Social Indicators Research

, Volume 125, Issue 3, pp 1053–1063 | Cite as

Examining Mediator Role of the Social Safeness on the Relationship Between Vengeance and Life Satisfaction

  • Umran AkınEmail author
  • Ahmet Akın


The aim of the present study is to examine the mediating role of social safeness on the relationship between vengeance and life satisfaction. Participants were 305 university students who completed a questionnaire package which includes the Vengeance Scale, the Social Safeness and Pleasure Scale, and the Life Satisfaction Scale. According to the results, social safeness and life satisfaction were predicted negatively by vengeance. On the other hand, life satisfaction was predicted positively by social safeness. In addition, social safeness mediated the relationship between vengeance and life satisfaction. Together, the findings illuminate the social processes underlying the association of vengeance with life satisfaction.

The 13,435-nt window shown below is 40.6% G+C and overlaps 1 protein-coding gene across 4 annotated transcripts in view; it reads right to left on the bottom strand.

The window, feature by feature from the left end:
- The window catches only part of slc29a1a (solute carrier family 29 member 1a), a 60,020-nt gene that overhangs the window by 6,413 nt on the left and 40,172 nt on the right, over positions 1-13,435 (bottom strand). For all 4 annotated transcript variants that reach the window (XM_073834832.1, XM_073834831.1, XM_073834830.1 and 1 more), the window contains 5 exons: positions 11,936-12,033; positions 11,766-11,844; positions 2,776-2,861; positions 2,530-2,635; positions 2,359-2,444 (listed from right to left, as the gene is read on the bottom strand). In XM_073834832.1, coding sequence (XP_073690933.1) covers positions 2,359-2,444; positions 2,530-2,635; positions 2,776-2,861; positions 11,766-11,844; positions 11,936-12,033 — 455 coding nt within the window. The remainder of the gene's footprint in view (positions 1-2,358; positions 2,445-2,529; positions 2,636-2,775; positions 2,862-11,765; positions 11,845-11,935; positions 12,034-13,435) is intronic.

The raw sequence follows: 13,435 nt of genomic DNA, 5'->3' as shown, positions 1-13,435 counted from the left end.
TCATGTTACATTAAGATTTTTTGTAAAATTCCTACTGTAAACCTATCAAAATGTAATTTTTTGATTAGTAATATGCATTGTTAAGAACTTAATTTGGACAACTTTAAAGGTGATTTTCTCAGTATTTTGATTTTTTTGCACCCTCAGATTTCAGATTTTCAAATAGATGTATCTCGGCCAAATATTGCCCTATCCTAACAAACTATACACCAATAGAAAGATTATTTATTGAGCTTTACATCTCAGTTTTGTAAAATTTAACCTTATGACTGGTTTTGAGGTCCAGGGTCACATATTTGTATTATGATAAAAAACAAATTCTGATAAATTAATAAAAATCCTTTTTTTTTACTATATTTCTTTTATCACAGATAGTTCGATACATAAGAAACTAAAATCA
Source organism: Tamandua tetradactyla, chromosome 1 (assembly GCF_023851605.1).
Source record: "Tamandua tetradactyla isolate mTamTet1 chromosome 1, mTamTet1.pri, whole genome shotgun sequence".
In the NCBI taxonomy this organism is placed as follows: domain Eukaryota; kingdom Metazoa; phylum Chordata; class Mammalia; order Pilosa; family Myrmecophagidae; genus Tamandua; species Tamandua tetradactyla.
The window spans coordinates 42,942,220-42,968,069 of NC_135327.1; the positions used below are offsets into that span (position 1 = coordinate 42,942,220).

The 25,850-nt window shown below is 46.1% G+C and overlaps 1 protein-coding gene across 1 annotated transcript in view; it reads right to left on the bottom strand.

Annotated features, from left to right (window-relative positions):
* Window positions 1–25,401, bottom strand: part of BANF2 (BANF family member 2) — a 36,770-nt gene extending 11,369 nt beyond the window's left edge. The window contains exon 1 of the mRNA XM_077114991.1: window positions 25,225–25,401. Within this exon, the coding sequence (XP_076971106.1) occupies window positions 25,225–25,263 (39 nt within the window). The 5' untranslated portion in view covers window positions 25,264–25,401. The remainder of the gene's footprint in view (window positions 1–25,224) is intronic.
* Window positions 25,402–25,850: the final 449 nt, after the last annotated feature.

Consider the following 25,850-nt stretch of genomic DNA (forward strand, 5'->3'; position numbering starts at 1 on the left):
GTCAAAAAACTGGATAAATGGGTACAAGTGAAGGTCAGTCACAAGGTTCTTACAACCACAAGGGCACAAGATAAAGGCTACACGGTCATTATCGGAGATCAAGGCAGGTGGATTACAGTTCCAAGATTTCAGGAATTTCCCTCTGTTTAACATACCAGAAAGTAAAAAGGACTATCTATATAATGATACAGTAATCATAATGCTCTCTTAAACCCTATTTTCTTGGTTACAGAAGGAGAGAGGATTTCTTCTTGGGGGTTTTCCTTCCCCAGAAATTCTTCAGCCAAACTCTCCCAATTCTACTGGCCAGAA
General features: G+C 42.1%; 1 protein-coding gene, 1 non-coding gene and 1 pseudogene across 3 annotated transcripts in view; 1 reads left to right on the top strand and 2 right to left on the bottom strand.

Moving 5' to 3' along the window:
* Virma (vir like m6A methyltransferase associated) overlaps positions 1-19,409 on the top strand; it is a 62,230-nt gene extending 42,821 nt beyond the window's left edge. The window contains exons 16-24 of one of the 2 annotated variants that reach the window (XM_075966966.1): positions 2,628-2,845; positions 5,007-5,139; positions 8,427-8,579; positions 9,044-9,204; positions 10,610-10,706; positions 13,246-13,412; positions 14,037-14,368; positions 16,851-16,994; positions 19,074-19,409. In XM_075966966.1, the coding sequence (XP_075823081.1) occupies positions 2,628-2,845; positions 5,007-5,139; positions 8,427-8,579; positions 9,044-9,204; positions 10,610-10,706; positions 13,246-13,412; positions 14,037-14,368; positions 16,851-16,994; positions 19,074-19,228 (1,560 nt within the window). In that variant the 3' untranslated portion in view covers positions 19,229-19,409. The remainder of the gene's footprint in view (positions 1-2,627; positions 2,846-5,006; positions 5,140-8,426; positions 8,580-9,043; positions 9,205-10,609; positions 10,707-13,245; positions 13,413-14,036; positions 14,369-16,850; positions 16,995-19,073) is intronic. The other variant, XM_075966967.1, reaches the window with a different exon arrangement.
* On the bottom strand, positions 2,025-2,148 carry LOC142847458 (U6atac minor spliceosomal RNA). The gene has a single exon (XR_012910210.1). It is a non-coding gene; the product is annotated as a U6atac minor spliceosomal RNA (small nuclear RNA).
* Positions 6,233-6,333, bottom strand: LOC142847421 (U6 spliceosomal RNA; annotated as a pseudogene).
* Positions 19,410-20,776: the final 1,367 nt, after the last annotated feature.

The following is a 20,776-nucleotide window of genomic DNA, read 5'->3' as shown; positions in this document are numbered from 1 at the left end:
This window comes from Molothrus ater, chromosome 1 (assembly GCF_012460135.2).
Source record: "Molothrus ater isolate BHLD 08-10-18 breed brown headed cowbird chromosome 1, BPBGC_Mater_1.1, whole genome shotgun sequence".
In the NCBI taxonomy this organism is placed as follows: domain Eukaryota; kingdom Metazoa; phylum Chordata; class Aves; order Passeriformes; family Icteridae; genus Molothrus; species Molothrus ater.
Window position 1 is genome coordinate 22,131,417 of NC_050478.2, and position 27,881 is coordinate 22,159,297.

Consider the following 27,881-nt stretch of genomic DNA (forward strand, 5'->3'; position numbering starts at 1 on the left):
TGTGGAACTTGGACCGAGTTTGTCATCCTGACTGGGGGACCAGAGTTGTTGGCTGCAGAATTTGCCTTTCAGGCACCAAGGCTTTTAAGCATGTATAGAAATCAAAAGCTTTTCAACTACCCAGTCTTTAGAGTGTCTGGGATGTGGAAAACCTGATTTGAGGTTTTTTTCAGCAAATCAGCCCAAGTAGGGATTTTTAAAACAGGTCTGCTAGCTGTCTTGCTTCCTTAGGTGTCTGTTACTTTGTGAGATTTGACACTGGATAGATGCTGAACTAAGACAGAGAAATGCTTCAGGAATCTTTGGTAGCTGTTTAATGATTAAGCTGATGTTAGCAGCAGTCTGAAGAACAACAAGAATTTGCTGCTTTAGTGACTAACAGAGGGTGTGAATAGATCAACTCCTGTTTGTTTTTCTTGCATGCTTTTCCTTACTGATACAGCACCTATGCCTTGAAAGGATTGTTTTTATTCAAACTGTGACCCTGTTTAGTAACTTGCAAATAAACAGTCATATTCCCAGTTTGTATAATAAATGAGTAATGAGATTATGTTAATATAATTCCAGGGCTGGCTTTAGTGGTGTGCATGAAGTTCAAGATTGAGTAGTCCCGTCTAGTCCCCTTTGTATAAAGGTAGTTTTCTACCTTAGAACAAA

Vengeance Social safeness Life satisfaction Hierarchical regression analysis 


  1. Akın, A., Uysal, R., & Çitemel, N. (2013). The validity and reliability of the Turkish version of the Social Safeness and Pleasure Scale. Mersin University Journal of the Faculty of Education, 9(1), 34–40.Google Scholar
  2. Bailey, T. C., Eng, W., Frisch, M. B., & Snyder, C. R. (2007). Hope and optimism as related to life satisfaction. The Journal of Positive Psychology: Dedicated to furthering research and promoting good practice, 2(3), 168–175.CrossRefGoogle Scholar